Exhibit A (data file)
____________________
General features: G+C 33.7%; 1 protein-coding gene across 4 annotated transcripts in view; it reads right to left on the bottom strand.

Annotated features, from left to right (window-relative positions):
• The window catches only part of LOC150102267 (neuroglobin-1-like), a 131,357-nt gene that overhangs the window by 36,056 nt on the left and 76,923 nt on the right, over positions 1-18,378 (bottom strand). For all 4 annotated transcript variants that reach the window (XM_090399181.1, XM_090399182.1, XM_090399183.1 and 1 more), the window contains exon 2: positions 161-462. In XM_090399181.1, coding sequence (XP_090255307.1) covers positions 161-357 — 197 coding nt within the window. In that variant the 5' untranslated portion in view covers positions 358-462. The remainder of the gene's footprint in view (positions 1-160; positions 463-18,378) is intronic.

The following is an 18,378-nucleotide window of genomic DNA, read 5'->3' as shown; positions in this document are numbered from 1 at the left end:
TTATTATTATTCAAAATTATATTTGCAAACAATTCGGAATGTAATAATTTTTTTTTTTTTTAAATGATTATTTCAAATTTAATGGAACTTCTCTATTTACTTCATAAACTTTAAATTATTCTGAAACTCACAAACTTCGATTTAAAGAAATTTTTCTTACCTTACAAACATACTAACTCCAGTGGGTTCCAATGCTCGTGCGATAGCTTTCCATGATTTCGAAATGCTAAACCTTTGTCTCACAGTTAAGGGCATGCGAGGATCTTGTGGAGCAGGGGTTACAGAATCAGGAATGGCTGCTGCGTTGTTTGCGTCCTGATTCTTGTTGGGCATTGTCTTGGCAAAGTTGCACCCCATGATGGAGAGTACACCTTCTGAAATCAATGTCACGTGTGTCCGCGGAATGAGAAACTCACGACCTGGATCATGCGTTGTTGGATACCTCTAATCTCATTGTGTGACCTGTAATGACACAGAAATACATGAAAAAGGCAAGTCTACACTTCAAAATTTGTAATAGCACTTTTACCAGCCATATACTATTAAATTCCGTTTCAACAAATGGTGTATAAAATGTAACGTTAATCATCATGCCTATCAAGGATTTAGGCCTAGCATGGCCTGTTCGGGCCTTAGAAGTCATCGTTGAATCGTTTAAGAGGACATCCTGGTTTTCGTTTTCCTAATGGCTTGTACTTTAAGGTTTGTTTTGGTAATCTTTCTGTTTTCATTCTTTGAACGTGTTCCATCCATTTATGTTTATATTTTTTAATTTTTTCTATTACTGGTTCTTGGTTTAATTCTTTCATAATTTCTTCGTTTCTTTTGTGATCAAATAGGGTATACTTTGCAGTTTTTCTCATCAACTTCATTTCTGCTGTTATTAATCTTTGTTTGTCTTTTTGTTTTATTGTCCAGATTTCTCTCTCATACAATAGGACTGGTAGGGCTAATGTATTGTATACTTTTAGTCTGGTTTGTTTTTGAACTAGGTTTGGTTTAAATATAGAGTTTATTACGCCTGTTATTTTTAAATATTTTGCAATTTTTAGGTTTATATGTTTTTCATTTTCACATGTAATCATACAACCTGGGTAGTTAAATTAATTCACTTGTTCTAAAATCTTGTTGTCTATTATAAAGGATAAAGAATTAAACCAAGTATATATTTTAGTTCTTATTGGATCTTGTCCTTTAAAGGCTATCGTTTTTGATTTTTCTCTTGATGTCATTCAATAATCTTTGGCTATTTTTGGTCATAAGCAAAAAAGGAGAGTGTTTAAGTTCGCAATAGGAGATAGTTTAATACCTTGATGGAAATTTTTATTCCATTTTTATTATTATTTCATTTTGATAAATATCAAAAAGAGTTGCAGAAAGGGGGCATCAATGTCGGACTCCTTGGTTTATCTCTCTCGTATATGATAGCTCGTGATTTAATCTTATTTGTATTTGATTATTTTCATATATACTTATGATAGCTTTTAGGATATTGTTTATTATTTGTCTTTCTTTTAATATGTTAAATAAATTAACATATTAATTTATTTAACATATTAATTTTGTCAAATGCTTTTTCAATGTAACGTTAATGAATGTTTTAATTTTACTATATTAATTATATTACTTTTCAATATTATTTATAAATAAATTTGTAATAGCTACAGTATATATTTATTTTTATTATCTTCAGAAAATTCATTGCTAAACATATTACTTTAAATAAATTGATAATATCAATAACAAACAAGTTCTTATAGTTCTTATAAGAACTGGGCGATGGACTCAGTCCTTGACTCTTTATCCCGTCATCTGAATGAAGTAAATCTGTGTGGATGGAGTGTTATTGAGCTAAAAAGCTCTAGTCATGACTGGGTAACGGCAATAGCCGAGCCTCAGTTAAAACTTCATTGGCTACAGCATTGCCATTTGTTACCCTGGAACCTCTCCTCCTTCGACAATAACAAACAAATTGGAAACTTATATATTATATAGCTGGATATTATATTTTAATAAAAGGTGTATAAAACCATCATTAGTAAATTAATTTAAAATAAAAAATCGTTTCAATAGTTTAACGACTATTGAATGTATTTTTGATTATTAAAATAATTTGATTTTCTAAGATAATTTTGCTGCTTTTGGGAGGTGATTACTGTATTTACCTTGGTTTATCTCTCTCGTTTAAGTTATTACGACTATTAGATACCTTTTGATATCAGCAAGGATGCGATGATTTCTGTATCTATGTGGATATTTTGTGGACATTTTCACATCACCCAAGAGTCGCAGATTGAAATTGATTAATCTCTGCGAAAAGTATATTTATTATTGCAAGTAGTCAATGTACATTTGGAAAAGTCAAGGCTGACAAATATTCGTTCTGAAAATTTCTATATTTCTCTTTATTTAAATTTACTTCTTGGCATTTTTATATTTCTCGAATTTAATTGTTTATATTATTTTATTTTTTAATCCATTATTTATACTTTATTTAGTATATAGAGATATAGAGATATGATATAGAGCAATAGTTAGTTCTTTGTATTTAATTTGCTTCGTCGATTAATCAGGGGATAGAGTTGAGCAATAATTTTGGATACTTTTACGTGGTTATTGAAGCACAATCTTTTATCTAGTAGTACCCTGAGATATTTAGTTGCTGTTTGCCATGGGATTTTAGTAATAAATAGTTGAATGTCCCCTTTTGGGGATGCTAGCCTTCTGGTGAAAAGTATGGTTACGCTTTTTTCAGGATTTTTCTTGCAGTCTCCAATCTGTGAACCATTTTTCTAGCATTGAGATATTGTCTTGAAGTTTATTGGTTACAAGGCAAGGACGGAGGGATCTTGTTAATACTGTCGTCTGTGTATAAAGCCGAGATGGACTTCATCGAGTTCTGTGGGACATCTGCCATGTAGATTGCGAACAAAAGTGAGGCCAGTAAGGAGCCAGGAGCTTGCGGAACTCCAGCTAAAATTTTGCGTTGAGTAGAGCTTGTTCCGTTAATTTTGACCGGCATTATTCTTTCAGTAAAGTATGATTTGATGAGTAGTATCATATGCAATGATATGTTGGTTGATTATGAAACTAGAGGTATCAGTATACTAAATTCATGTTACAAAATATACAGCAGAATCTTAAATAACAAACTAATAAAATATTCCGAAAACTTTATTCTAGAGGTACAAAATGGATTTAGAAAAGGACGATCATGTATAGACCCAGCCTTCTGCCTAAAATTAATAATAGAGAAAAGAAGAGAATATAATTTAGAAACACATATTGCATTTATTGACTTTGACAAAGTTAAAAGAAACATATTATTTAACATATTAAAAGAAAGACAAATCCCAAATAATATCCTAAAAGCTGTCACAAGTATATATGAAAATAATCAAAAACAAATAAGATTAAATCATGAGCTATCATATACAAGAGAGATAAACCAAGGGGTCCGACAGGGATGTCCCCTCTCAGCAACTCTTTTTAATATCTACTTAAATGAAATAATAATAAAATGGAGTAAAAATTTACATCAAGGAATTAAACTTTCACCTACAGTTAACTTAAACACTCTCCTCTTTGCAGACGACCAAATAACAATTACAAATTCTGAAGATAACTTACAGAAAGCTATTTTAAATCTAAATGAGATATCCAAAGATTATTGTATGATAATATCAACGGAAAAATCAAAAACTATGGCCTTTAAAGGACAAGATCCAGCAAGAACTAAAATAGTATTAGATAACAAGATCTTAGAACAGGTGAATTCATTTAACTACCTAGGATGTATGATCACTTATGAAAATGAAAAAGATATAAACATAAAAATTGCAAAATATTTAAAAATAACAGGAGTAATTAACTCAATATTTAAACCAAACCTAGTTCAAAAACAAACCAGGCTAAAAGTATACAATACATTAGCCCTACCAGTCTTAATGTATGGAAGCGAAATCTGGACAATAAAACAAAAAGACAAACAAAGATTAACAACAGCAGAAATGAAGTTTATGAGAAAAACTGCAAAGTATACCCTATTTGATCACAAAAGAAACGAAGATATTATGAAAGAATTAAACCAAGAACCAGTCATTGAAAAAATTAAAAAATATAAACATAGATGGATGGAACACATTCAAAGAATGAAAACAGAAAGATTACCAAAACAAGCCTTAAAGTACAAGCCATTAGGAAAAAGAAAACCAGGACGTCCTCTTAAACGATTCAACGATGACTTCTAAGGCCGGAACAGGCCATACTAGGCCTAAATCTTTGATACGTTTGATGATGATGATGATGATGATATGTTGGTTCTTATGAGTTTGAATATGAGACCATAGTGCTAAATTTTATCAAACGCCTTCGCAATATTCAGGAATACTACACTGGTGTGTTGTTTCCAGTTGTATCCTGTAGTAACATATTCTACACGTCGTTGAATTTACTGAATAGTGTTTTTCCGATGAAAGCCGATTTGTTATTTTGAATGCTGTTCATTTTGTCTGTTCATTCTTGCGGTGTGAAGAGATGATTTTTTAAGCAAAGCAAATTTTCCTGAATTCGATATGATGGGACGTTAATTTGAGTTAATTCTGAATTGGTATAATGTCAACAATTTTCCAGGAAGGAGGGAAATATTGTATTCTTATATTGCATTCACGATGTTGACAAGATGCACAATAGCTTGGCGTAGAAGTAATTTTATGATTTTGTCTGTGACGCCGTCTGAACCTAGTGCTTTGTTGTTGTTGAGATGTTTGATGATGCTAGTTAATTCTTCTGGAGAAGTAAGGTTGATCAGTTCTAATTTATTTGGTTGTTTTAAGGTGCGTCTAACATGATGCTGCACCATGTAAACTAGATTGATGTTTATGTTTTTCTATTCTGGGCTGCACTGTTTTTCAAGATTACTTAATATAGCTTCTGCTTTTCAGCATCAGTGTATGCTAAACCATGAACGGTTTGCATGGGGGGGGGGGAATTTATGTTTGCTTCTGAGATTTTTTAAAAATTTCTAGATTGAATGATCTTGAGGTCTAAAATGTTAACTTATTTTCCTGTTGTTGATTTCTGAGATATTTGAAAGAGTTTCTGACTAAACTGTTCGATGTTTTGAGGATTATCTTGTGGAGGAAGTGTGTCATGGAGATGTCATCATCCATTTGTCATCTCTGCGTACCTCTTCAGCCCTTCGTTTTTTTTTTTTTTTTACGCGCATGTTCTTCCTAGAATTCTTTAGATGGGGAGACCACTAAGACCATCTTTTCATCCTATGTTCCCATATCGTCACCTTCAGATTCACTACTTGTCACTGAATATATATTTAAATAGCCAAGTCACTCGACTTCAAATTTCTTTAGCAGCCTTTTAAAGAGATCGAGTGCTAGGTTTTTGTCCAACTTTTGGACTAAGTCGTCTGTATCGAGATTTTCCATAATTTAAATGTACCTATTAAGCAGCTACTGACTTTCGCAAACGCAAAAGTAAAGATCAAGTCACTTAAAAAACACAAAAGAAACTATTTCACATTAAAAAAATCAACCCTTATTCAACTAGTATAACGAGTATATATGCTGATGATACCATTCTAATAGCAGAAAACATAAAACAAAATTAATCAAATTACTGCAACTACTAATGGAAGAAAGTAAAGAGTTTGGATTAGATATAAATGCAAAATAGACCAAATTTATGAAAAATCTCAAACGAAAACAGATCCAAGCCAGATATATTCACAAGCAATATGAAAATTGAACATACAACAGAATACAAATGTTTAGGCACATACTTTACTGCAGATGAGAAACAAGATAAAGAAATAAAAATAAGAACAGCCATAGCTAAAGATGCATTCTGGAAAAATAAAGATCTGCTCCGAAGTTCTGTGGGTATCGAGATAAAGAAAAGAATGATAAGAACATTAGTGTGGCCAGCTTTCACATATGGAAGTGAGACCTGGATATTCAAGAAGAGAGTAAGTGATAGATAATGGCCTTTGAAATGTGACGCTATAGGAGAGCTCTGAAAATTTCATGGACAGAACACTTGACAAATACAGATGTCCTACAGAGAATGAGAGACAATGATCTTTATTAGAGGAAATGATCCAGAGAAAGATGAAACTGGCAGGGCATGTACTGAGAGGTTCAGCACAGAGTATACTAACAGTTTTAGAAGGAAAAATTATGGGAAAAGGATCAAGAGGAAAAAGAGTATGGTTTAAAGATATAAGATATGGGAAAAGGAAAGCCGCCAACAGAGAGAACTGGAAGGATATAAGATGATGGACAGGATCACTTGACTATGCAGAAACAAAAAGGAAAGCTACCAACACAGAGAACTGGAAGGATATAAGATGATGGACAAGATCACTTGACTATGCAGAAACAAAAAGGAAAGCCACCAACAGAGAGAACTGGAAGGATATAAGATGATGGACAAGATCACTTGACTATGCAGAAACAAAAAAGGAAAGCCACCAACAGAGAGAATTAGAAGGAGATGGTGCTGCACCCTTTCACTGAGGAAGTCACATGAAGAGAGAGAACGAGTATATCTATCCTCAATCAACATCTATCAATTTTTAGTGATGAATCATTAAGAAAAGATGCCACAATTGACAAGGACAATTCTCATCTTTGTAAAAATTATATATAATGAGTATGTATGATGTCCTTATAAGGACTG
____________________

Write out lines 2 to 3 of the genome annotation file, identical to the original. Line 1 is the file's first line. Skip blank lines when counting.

Annotated features, from left to right (window-relative positions):
• The window catches only part of LOC150102267 (neuroglobin-1-like), a 131,357-nt gene that overhangs the window by 36,056 nt on the left and 76,923 nt on the right, over positions 1-18,378 (bottom strand). For all 4 annotated transcript variants that reach the window (XM_090399181.1, XM_090399182.1, XM_090399183.1 and 1 more), the window contains exon 2: positions 161-462. In XM_090399181.1, coding sequence (XP_090255307.1) covers positions 161-357 — 197 coding nt within the window. In that variant the 5' untranslated portion in view covers positions 358-462. The remainder of the gene's footprint in view (positions 1-160; positions 463-18,378) is intronic.